Choosing the right shade of red for your design or project can be tricky. With so many options ranging from pink to burgundy, how do you know which one is the “medium dark red” you’re looking for? In this article, we’ll break down everything you need to know about medium dark red and its color codes across different formats.
Defining Medium Dark Red
First, let’s clarify what exactly “medium dark red” means. This term refers to a rich, vivid red that has some depth yet still retains plenty of brightness. It’s darker than a light or bright red, but not as dark as a deep burgundy. Medium dark reds have a moderate amount of black added to the vibrant red base. This results in a bold reddish color that leans slightly toward brown, but not enough to fully mute out the red.
Some examples of medium dark red shades include crimson, oxblood, maroon, and cherry. These colors are clearly red-based but have extra punch from the added black. Medium dark reds pair beautifully with neutrals like gray and tan. They also stand out nicely against lighter backgrounds. This versatility makes them ideal accent colors.
Medium Dark Red Color Codes
Now let’s get into the specific color codes for achieving a medium dark red. The codes will vary based on the exact program, software, or medium you are using. Here are some of the most common color formats and their corresponding medium dark red shades:
RGB Color Codes
The RGB color model combines levels of the three additive primary colors – red, green, and blue – to create millions of colors. Each level ranges from 0 (minimum) to 255 (maximum). Some examples of medium dark red RGB values include:
HEX Color Codes
HEX codes represent colors using a 6-digit combination of letters A-F and numbers 0-9. The first two digits represent the amount of red, the middle two digits are the green value, and the last two digits are the blue value. Some medium dark red HEX codes are:
CMYK Color Codes
In the CMYK (cyan, magenta, yellow, black) color model, colors are formed by mixing various percentages of these four ink colors. CMYK is used for print publishing. Some examples of medium dark red CMYK values are:
HSL Color Codes
The HSL (hue, saturation, lightness) color space is modeled after how humans perceive color. Hue represents the base pigment, saturation is the vibrancy, and lightness adjusts the brightness. Some medium dark red HSL values are:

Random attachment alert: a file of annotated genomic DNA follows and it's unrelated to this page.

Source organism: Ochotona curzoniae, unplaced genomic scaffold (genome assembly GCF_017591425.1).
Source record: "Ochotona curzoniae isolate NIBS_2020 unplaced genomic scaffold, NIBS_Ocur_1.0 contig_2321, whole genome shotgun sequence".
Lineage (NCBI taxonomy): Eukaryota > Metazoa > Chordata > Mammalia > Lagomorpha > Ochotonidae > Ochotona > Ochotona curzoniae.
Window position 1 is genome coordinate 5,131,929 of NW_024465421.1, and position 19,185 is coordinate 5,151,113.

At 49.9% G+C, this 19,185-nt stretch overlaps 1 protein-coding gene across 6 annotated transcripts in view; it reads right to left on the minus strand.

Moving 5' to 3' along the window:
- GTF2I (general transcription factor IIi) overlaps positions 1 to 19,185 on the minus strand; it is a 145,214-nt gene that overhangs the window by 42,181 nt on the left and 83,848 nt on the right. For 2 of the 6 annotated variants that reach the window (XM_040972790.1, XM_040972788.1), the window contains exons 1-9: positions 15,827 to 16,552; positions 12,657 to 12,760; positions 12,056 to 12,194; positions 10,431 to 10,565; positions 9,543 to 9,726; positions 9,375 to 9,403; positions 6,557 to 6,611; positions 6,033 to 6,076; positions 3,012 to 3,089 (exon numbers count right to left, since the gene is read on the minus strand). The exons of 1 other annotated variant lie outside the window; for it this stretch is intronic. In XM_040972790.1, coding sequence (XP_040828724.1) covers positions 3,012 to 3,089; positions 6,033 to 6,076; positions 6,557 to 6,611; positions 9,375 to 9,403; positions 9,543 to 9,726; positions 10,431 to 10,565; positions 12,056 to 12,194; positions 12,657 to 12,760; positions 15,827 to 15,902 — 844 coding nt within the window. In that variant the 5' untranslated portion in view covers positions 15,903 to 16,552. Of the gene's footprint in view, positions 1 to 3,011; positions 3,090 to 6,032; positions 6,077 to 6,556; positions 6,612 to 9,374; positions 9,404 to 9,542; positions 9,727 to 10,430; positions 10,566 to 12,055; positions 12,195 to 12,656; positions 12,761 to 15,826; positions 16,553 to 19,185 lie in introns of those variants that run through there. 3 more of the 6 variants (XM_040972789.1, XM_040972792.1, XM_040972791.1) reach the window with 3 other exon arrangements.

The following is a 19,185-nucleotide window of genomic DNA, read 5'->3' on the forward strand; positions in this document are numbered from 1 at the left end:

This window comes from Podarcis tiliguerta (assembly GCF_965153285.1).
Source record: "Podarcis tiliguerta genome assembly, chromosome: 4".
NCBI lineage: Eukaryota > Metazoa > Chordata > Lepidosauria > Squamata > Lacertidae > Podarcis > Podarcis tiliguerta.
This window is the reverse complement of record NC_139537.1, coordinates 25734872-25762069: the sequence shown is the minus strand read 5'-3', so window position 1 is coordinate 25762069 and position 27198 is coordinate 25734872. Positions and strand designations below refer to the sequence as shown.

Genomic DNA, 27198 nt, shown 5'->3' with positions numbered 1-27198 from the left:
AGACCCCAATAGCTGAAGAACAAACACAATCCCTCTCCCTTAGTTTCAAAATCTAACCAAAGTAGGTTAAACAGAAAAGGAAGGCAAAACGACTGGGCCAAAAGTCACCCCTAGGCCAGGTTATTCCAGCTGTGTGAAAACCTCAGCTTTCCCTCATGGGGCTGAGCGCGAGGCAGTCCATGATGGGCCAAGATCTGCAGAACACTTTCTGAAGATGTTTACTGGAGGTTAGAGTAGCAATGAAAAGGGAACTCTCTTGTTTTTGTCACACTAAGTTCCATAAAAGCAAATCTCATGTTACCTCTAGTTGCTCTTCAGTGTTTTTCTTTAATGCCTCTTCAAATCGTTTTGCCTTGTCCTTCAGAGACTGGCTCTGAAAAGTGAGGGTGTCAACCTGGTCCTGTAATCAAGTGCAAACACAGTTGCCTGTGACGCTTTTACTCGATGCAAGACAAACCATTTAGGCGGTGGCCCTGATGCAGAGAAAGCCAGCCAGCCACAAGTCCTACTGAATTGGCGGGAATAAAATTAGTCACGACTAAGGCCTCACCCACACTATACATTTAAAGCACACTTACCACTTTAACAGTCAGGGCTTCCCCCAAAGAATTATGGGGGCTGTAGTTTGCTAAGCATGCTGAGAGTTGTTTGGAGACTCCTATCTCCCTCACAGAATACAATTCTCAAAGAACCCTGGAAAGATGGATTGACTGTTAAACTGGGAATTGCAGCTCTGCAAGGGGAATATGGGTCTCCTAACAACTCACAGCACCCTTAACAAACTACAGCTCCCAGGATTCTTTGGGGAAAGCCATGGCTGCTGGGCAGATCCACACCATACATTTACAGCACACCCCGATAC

Using Medium Dark Reds in Design
Now that you know how to specify medium dark reds in any color format, let’s look at effective ways to use them in your designs:
- As accent colors – Use medium dark reds sparingly to make details like buttons, headings, or icons pop.
- In backgrounds – They create a bold, elegant backdrop when used as full background colors.
- For emphasis – Highlight important text or elements by applying a medium dark red.
- With neutrals – Gray, tan, and other earth tones complement and balance medium dark reds beautifully.
- Sparingly with brights – Small doses of bright reds, oranges, or yellows make medium dark reds shine.
Medium dark reds should be used with care to avoid designs looking too heavy or dark. Balance them out with plenty of lighter and brighter colors. In the right combinations, these shades add sophisticated, eye-catching style to any project!
Best Uses for Specific Medium Dark Reds
Not all medium dark reds are created equal! Here are some tips on using popular shades:
Oxblood has a muted, earthy quality. It works wonderfully in:
- Fall/winter color schemes
- Academic designs (think Ivy League)
- Sophisticated interiors
Burgundy conveys luxury and elegance. Use it for:
- Upscale, formal designs
- Wine/culinary related projects
- Beauty/makeup branding
Maroon is bold and vintage-inspired. It can add flair to:
- Retro styles
- Collegiate designs
- Old world inspired looks
Crimson pops against darker backgrounds. Perfect for:
- Dark website color schemes
- Halloween/horror designs
- Carnival/circus themes
Tools and Resources for Medium Dark Reds
Working with color doesn’t have to be guesswork. Take the pain out of the process with these handy tools:
Quickly sample colors right from your screen and get their codes instantly. Useful picks include:
Browse ready-made color palettes featuring medium dark reds:
See medium dark reds applied in real designs for fresh ideas:
Frequently Asked Questions
Is burgundy a medium dark red?
Yes, burgundy is considered a medium dark red. Its reddish-brown hue sits right between lighter reds and deeper bordeaux shades.
What colors go well with medium dark red?
Some colors that complement medium dark reds include tan, cream, light gray, navy blue, gold, and black.
Is maroon lighter or darker than burgundy?
Maroon is slightly lighter and less brown than burgundy. However, they are very close shades.
Is cherry red the same as medium dark red?
Cherry red is one popular variety of medium dark red. So while all cherry reds are medium dark reds, not all medium dark reds are cherry red.
Medium dark red is such a gorgeous, versatile shade. Whether you’re aiming for an elegant burgundy or bold crimson, the color codes and tips in this guide equip you to easily nail the perfect medium dark red for any project. Have fun exploring the many variations of this timeless tone!